A. The purpose of a Separation Agreement is to divide any property and debts that you and your spouse have incurred. A Separation Agreement provides for allocation of parental responsibilities, custody, parenting time and support of any minor children of the relationship.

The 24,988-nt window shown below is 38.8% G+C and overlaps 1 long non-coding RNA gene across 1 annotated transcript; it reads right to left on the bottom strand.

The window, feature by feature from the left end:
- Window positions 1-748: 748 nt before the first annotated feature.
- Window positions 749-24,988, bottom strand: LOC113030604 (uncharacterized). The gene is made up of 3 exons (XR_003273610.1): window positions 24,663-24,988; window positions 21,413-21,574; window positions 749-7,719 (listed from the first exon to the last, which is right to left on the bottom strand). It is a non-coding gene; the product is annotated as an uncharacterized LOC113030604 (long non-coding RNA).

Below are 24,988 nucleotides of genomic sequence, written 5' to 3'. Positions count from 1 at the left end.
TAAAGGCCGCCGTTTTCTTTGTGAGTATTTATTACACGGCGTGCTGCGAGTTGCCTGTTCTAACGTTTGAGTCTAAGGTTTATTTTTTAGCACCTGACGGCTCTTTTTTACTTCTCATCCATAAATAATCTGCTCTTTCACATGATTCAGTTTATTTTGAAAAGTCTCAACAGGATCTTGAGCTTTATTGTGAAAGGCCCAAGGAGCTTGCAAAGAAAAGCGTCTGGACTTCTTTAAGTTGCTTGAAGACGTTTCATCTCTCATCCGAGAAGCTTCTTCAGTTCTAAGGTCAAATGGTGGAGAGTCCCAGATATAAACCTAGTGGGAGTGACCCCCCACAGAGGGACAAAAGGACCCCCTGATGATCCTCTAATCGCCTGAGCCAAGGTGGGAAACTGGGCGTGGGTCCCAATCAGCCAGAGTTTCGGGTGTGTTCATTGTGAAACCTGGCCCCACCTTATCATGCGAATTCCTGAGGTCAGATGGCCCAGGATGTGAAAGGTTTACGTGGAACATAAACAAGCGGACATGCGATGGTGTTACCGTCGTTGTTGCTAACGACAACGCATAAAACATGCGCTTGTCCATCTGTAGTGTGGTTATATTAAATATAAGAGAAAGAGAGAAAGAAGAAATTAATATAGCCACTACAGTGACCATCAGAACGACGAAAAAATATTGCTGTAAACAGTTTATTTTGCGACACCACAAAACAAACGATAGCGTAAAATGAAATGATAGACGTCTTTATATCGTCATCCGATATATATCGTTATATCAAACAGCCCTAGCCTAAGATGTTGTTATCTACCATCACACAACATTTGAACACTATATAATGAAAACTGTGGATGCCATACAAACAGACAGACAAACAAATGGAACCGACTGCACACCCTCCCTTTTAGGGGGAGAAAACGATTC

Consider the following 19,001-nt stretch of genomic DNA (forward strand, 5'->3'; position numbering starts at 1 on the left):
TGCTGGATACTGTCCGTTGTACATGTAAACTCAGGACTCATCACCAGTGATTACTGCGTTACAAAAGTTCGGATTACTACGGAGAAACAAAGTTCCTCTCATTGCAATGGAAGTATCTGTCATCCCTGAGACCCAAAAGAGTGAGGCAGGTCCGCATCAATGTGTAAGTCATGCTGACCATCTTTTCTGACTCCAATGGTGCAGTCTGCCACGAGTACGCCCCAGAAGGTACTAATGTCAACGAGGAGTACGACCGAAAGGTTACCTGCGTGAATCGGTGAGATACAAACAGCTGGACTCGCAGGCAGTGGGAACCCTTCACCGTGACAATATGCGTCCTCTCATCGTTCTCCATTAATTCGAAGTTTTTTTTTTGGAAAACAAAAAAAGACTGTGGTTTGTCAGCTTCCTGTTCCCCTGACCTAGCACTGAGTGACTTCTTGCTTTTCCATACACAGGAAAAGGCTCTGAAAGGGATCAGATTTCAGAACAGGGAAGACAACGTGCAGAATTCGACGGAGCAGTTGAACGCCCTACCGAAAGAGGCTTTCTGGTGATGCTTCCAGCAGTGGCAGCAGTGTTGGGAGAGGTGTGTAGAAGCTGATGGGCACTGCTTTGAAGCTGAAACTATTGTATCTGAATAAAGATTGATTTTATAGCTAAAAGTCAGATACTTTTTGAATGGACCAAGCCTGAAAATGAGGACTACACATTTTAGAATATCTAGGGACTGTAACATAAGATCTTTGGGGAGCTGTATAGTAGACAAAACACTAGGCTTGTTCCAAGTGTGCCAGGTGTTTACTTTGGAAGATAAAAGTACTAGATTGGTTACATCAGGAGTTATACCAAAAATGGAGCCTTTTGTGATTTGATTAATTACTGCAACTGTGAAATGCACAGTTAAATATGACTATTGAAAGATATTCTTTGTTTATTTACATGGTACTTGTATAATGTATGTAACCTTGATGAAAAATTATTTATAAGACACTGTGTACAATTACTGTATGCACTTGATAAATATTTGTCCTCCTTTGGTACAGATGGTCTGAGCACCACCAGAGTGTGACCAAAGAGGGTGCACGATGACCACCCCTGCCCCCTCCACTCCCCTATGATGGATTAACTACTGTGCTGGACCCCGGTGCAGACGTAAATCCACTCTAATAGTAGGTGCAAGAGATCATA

Although a legal agreement is not required when a couple decides to separate, working out certain details can preserve harmony, protect rights, and promote predictability. A separation agreement may be most advisable when the parties have very different financial situations, such as when one spouse is the wage-earner and the other is raising the couple's children. A formal separation agreement can help ensure that all family members' needs will be met. An attorney can make sure that a separation agreement covers all necessary details and complies with applicable law. Although it may seem like a good idea to save money by having one lawyer draft or review the agreement, it is really in each party's best interests to be separately represented, so that each lawyer can draft or review the separation agreement with his or her client's needs in mind. The terms of such agreements will vary, depending on the needs of the particular parties involved, but the following items should be ...